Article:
In Mein Kampf Hitler declared that: “The external security of a people in largely determined by the size of its territory. If he won power Hitler promised to occupy Russian land that would provide protection and lebensraum (living space) for the German people. This action would help to destroy the Jewish/Marxist attempt to control the world: “The Russian Empire in the East is ripe for collapse; and the end of the Jewish domination of Russia will also be the end of Russia as a state.”
To achieve this expansion in the East and to win back land lost during the First World War, Hitler claimed that it might be necessary to form an alliance with Britain and Italy. An alliance with Britain was vitally important because it would prevent Germany fighting a war in the East and West at the same time.
Hitler was released from prison on December 20, 1924, after serving just over a year of his sentence. The Germany of 1924 was dramatically different from the Germany of 1923. The economic policies of the German government had proved successful. Inflation had been brought under control and the economy began to improve. The German people gradually gained a new faith in their democratic system and began to find the extremist solutions proposed by people such as Hitler unattractive.
On February 16, 1925, Hitler convinced the Bavarian authorities to lift the ban on the NSDAP and the party was formally refounded on the 26th with Hitler as its undisputed leader. The new Nazi Party was no longer a paramilitary organization and disavowed any intention of taking power by force.
Hitler attempted to play down his extremist image and claimed that he was no longer in favor of revolution but was willing to compete with other parties in democratic elections. This policy was unsuccessful and in the elections of December 1924 the NSDAP could only win 14 seats compared with the 131 obtained by the Socialists (German Social Democrat Party) and the 45 of the German Communist Party (KPD).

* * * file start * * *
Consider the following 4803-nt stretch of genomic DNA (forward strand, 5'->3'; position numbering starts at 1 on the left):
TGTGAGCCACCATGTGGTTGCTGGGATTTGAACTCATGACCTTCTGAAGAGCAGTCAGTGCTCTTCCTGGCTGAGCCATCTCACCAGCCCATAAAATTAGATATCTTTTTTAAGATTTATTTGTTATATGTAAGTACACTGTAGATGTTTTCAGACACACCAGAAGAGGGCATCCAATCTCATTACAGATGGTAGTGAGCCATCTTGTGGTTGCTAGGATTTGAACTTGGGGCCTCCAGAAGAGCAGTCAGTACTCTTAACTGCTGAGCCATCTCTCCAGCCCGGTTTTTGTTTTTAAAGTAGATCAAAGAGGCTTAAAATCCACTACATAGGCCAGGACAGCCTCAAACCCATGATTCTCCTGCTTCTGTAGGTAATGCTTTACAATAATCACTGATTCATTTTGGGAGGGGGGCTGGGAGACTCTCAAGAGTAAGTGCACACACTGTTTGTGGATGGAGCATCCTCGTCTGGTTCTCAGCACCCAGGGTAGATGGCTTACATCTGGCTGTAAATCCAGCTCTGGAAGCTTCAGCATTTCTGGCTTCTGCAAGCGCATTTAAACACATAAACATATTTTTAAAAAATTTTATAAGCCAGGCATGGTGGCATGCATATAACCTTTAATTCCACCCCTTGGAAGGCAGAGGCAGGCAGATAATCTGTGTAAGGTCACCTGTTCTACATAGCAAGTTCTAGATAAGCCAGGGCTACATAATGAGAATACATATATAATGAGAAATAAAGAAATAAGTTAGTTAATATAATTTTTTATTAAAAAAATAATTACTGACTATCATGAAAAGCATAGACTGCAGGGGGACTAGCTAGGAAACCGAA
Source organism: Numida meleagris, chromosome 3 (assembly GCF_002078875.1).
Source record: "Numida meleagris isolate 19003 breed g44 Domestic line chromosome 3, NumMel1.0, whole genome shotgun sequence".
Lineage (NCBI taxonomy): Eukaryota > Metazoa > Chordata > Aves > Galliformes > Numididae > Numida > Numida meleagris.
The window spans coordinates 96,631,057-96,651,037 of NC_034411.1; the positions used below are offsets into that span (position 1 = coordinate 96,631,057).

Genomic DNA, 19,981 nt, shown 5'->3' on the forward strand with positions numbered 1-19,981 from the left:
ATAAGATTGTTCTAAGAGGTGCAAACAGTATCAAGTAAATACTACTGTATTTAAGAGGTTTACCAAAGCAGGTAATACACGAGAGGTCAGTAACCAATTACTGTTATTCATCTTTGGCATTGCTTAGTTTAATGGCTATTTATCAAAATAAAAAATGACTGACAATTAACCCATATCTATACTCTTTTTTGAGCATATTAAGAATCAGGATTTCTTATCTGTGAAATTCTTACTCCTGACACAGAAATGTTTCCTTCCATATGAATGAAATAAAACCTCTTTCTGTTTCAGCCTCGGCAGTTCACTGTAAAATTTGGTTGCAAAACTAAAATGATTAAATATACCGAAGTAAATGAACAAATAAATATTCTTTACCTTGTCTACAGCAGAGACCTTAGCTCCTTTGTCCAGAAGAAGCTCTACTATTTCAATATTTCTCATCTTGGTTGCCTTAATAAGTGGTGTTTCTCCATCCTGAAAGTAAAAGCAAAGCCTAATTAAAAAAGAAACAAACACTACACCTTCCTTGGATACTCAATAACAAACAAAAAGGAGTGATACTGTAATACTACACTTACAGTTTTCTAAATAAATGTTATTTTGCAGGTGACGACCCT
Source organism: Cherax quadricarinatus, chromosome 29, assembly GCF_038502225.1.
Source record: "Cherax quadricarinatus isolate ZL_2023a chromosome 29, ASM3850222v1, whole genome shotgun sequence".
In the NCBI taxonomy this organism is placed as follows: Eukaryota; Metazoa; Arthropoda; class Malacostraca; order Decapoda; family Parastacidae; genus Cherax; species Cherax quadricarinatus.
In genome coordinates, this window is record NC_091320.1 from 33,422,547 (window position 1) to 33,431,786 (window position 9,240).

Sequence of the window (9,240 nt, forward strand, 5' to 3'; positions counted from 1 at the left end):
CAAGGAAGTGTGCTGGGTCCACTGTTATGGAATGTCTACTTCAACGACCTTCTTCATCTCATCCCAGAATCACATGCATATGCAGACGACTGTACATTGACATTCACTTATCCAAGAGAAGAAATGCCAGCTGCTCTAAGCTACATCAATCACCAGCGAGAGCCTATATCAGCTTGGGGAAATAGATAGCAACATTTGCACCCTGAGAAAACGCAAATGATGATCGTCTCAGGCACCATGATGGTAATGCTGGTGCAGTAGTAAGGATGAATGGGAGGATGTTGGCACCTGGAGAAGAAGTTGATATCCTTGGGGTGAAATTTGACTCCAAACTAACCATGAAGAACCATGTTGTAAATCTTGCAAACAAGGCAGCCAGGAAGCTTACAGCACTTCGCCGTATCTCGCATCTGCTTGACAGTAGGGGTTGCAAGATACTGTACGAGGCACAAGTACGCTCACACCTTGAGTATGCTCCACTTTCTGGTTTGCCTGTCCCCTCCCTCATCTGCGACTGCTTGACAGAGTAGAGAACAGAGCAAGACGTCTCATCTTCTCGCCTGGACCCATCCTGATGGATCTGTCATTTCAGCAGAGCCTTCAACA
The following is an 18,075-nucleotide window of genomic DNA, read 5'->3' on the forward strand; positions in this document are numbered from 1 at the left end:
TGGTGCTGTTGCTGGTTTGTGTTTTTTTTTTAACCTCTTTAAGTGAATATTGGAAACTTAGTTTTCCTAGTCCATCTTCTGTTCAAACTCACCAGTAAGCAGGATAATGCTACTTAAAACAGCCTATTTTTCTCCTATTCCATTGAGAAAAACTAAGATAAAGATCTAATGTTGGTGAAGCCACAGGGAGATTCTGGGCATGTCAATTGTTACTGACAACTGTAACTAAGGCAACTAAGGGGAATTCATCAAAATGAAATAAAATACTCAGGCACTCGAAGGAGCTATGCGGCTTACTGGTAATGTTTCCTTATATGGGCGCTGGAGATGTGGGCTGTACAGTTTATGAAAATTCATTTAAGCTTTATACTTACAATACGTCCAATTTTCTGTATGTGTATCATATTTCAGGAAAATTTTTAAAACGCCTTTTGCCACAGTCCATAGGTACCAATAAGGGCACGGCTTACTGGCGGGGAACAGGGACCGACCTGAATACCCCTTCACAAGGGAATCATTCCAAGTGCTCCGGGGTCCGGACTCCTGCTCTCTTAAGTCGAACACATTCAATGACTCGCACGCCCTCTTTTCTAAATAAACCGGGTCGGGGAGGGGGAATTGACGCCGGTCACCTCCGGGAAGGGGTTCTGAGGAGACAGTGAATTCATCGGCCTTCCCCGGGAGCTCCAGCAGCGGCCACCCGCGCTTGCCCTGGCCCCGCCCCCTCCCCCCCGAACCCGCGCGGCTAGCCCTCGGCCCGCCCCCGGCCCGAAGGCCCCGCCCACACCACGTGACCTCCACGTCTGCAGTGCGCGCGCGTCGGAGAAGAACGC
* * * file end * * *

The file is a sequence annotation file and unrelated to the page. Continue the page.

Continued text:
In an attempt to obtain financial contributions from industrialists, Hitler wrote a pamphlet in 1927 entitled The Road to Resurgence. Only a small number of these pamphlets were printed, and they were only meant for the eyes of the top industrialists in Germany. The reason that the pamphlet was kept secret was that it contained information that would have upset Hitler’s working-class supporters. In the pamphlet Hitler implied that the anti-capitalist measures included in the original twenty-five points of the NSDAP program would not be implemented if he gained power.
Hitler began to argue that “capitalists had worked their way to the top through their capacity, and on the basis of this selection they have the right to lead.” Hitler claimed that national socialism meant all people doing their best for society and posed no threat to the wealth of the rich. Some prosperous industrialists were convinced by these arguments and gave donations to the Nazi Party, however, the vast majority continued to support other parties, especially the right-wing German Nationalist Peoples Party (DNVP).
In the 1928 German elections, less than 3% of the people voted for the Nazi Party. This gave them only twelve seats, twenty fewer than they achieved in the May 1924 election. However, the party was well organized, and membership had grown from 27,000 in 1925 to 108,000 in 1928.